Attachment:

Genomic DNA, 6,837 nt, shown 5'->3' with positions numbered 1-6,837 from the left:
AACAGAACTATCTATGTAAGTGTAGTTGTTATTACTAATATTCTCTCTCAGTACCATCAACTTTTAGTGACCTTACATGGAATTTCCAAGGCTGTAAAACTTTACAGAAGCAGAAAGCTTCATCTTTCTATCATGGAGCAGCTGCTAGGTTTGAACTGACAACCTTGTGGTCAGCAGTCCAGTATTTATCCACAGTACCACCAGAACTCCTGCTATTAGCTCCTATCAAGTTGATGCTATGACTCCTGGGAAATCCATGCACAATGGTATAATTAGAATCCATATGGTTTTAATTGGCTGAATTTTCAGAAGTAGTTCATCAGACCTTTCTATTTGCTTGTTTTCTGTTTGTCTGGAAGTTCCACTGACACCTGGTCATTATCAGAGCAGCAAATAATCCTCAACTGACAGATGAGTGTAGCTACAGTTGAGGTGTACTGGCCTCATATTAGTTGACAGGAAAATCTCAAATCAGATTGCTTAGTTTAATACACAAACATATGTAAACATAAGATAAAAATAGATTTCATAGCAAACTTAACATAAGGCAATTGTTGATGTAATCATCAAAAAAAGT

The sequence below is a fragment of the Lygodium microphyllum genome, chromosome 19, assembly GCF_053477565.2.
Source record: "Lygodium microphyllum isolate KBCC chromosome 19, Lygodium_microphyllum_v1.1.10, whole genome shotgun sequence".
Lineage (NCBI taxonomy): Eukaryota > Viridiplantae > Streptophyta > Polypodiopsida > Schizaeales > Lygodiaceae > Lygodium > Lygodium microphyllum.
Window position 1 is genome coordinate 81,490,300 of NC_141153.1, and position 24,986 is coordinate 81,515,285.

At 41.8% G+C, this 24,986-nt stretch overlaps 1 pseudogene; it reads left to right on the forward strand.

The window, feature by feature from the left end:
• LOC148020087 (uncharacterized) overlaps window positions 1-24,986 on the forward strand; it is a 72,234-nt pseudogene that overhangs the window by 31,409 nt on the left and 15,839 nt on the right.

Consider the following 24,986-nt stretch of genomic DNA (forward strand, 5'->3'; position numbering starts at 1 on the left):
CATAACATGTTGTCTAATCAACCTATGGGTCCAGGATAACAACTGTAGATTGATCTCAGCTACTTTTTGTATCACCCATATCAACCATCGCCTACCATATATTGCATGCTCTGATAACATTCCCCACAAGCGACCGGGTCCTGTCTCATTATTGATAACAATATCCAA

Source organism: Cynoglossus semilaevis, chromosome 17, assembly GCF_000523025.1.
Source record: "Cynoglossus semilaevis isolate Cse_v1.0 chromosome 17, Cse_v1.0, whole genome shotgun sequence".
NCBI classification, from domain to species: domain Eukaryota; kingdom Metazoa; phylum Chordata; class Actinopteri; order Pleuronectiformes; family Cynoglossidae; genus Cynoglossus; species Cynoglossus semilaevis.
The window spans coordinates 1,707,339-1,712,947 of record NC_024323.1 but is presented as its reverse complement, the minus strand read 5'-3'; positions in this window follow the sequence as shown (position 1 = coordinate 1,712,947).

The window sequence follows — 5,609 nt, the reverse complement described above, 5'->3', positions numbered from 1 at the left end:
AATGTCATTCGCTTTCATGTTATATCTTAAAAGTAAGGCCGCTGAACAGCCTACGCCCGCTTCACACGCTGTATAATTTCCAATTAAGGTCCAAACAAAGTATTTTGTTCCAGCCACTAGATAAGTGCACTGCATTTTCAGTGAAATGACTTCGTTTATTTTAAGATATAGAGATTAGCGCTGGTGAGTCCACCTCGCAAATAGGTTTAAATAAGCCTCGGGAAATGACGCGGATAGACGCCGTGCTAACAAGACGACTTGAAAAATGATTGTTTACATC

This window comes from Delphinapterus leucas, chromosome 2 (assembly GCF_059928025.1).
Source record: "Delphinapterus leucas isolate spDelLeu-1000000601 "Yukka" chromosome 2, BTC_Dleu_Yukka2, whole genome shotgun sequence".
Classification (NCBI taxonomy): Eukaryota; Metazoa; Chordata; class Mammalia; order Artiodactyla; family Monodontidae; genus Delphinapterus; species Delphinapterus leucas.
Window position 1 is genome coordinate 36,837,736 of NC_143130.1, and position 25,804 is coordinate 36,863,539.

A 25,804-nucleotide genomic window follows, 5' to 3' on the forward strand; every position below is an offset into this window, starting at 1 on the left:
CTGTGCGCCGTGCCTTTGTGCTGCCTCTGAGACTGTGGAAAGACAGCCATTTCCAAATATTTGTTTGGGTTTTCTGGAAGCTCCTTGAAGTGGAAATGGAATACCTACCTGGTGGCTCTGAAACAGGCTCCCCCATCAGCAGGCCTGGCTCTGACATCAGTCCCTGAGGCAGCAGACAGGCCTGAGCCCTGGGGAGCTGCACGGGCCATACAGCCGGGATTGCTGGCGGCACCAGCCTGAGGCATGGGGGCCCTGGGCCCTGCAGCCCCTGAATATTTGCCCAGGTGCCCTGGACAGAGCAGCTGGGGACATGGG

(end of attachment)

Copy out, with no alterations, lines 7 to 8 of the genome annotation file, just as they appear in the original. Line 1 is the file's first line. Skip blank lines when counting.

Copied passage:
At 41.8% G+C, this 24,986-nt stretch overlaps 1 pseudogene; it reads left to right on the forward strand.

The window, feature by feature from the left end: